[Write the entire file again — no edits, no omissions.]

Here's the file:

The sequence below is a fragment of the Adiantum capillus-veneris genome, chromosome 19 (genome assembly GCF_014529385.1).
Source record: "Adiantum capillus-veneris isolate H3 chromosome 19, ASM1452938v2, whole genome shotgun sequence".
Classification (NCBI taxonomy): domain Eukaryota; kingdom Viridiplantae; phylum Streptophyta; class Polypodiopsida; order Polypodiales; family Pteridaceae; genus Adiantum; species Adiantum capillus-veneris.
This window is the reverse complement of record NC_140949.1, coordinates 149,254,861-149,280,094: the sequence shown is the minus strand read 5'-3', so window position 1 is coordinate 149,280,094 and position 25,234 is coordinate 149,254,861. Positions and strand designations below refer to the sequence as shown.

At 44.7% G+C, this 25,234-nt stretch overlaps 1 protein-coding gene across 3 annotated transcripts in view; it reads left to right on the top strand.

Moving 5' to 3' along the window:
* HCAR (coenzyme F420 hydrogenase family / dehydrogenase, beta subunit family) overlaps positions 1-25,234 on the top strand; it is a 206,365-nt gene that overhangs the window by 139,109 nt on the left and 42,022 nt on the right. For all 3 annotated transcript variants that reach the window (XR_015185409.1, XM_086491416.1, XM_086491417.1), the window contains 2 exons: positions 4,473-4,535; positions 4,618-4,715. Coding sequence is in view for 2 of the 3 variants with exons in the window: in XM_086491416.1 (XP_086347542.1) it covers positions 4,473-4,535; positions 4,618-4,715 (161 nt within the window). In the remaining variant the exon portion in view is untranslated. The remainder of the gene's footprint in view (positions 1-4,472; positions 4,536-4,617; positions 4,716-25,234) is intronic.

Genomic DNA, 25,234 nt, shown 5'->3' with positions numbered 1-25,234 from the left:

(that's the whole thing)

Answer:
The sequence below is a fragment of the Adiantum capillus-veneris genome, chromosome 19 (genome assembly GCF_014529385.1).
Source record: "Adiantum capillus-veneris isolate H3 chromosome 19, ASM1452938v2, whole genome shotgun sequence".
Classification (NCBI taxonomy): domain Eukaryota; kingdom Viridiplantae; phylum Streptophyta; class Polypodiopsida; order Polypodiales; family Pteridaceae; genus Adiantum; species Adiantum capillus-veneris.
This window is the reverse complement of record NC_140949.1, coordinates 149,254,861-149,280,094: the sequence shown is the minus strand read 5'-3', so window position 1 is coordinate 149,280,094 and position 25,234 is coordinate 149,254,861. Positions and strand designations below refer to the sequence as shown.

At 44.7% G+C, this 25,234-nt stretch overlaps 1 protein-coding gene across 3 annotated transcripts in view; it reads left to right on the top strand.

Moving 5' to 3' along the window:
* HCAR (coenzyme F420 hydrogenase family / dehydrogenase, beta subunit family) overlaps positions 1-25,234 on the top strand; it is a 206,365-nt gene that overhangs the window by 139,109 nt on the left and 42,022 nt on the right. For all 3 annotated transcript variants that reach the window (XR_015185409.1, XM_086491416.1, XM_086491417.1), the window contains 2 exons: positions 4,473-4,535; positions 4,618-4,715. Coding sequence is in view for 2 of the 3 variants with exons in the window: in XM_086491416.1 (XP_086347542.1) it covers positions 4,473-4,535; positions 4,618-4,715 (161 nt within the window). In the remaining variant the exon portion in view is untranslated. The remainder of the gene's footprint in view (positions 1-4,472; positions 4,536-4,617; positions 4,716-25,234) is intronic.

Genomic DNA, 25,234 nt, shown 5'->3' with positions numbered 1-25,234 from the left: